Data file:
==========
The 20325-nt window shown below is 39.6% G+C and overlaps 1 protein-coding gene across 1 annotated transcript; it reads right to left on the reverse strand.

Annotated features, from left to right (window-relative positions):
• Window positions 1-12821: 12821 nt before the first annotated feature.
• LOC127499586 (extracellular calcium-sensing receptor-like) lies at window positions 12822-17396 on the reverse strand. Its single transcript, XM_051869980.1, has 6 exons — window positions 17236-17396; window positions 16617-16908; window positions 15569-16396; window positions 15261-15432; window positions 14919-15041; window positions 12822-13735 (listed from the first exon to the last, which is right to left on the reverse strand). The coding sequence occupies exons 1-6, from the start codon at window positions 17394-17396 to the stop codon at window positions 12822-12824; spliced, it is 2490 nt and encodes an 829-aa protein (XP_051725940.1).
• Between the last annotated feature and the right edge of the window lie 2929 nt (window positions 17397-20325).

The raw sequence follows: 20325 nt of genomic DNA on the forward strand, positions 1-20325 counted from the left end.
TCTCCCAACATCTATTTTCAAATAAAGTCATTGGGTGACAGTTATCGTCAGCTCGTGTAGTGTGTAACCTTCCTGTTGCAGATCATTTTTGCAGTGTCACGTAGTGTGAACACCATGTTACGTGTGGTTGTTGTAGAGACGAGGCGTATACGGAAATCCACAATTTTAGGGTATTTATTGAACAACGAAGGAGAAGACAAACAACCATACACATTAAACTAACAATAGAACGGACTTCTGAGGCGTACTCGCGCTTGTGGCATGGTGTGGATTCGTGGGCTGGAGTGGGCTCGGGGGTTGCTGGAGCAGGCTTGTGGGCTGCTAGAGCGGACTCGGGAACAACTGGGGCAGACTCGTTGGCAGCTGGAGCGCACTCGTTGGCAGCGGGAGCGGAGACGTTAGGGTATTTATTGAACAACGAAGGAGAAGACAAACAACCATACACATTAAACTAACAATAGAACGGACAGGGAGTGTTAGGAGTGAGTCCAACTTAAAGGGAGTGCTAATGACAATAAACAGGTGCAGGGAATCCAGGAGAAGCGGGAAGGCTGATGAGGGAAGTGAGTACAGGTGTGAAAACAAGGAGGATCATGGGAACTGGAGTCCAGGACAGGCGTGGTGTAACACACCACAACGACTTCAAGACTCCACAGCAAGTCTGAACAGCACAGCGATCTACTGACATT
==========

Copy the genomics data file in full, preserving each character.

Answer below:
The 20325-nt window shown below is 39.6% G+C and overlaps 1 protein-coding gene across 1 annotated transcript; it reads right to left on the reverse strand.

Annotated features, from left to right (window-relative positions):
• Window positions 1-12821: 12821 nt before the first annotated feature.
• LOC127499586 (extracellular calcium-sensing receptor-like) lies at window positions 12822-17396 on the reverse strand. Its single transcript, XM_051869980.1, has 6 exons — window positions 17236-17396; window positions 16617-16908; window positions 15569-16396; window positions 15261-15432; window positions 14919-15041; window positions 12822-13735 (listed from the first exon to the last, which is right to left on the reverse strand). The coding sequence occupies exons 1-6, from the start codon at window positions 17394-17396 to the stop codon at window positions 12822-12824; spliced, it is 2490 nt and encodes an 829-aa protein (XP_051725940.1).
• Between the last annotated feature and the right edge of the window lie 2929 nt (window positions 17397-20325).

The raw sequence follows: 20325 nt of genomic DNA on the forward strand, positions 1-20325 counted from the left end.
TCTCCCAACATCTATTTTCAAATAAAGTCATTGGGTGACAGTTATCGTCAGCTCGTGTAGTGTGTAACCTTCCTGTTGCAGATCATTTTTGCAGTGTCACGTAGTGTGAACACCATGTTACGTGTGGTTGTTGTAGAGACGAGGCGTATACGGAAATCCACAATTTTAGGGTATTTATTGAACAACGAAGGAGAAGACAAACAACCATACACATTAAACTAACAATAGAACGGACTTCTGAGGCGTACTCGCGCTTGTGGCATGGTGTGGATTCGTGGGCTGGAGTGGGCTCGGGGGTTGCTGGAGCAGGCTTGTGGGCTGCTAGAGCGGACTCGGGAACAACTGGGGCAGACTCGTTGGCAGCTGGAGCGCACTCGTTGGCAGCGGGAGCGGAGACGTTAGGGTATTTATTGAACAACGAAGGAGAAGACAAACAACCATACACATTAAACTAACAATAGAACGGACAGGGAGTGTTAGGAGTGAGTCCAACTTAAAGGGAGTGCTAATGACAATAAACAGGTGCAGGGAATCCAGGAGAAGCGGGAAGGCTGATGAGGGAAGTGAGTACAGGTGTGAAAACAAGGAGGATCATGGGAACTGGAGTCCAGGACAGGCGTGGTGTAACACACCACAACGACTTCAAGACTCCACAGCAAGTCTGAACAGCACAGCGATCTACTGACATT